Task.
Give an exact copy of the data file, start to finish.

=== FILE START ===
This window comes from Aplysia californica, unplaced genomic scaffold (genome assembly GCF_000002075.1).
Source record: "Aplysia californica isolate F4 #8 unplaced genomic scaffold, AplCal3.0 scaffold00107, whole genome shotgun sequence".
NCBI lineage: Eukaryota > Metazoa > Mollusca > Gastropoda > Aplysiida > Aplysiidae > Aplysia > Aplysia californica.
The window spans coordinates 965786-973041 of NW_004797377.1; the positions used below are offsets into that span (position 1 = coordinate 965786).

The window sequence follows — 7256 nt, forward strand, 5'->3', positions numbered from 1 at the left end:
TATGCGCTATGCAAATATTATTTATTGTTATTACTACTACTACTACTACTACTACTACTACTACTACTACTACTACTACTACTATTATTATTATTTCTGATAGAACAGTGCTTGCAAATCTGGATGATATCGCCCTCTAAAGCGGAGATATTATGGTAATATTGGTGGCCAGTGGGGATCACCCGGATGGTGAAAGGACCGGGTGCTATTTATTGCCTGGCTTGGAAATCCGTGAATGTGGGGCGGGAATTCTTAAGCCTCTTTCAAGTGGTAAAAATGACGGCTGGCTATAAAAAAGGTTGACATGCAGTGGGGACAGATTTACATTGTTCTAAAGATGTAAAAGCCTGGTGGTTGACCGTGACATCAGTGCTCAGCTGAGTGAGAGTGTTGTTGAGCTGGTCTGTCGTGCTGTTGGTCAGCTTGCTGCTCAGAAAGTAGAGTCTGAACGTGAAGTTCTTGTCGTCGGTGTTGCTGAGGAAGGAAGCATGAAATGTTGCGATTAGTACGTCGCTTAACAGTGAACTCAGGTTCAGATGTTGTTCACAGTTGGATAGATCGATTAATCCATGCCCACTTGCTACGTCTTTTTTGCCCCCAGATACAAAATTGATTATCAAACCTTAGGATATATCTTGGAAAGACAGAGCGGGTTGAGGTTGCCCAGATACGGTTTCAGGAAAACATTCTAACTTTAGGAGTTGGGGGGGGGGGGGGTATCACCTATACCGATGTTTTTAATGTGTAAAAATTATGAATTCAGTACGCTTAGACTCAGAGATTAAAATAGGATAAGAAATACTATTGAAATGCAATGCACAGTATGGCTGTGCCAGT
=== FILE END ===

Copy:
This window comes from Aplysia californica, unplaced genomic scaffold (genome assembly GCF_000002075.1).
Source record: "Aplysia californica isolate F4 #8 unplaced genomic scaffold, AplCal3.0 scaffold00107, whole genome shotgun sequence".
NCBI lineage: Eukaryota > Metazoa > Mollusca > Gastropoda > Aplysiida > Aplysiidae > Aplysia > Aplysia californica.
The window spans coordinates 965786-973041 of NW_004797377.1; the positions used below are offsets into that span (position 1 = coordinate 965786).

The window sequence follows — 7256 nt, forward strand, 5'->3', positions numbered from 1 at the left end:
TATGCGCTATGCAAATATTATTTATTGTTATTACTACTACTACTACTACTACTACTACTACTACTACTACTACTACTACTACTATTATTATTATTTCTGATAGAACAGTGCTTGCAAATCTGGATGATATCGCCCTCTAAAGCGGAGATATTATGGTAATATTGGTGGCCAGTGGGGATCACCCGGATGGTGAAAGGACCGGGTGCTATTTATTGCCTGGCTTGGAAATCCGTGAATGTGGGGCGGGAATTCTTAAGCCTCTTTCAAGTGGTAAAAATGACGGCTGGCTATAAAAAAGGTTGACATGCAGTGGGGACAGATTTACATTGTTCTAAAGATGTAAAAGCCTGGTGGTTGACCGTGACATCAGTGCTCAGCTGAGTGAGAGTGTTGTTGAGCTGGTCTGTCGTGCTGTTGGTCAGCTTGCTGCTCAGAAAGTAGAGTCTGAACGTGAAGTTCTTGTCGTCGGTGTTGCTGAGGAAGGAAGCATGAAATGTTGCGATTAGTACGTCGCTTAACAGTGAACTCAGGTTCAGATGTTGTTCACAGTTGGATAGATCGATTAATCCATGCCCACTTGCTACGTCTTTTTTGCCCCCAGATACAAAATTGATTATCAAACCTTAGGATATATCTTGGAAAGACAGAGCGGGTTGAGGTTGCCCAGATACGGTTTCAGGAAAACATTCTAACTTTAGGAGTTGGGGGGGGGGGGGGTATCACCTATACCGATGTTTTTAATGTGTAAAAATTATGAATTCAGTACGCTTAGACTCAGAGATTAAAATAGGATAAGAAATACTATTGAAATGCAATGCACAGTATGGCTGTGCCAGT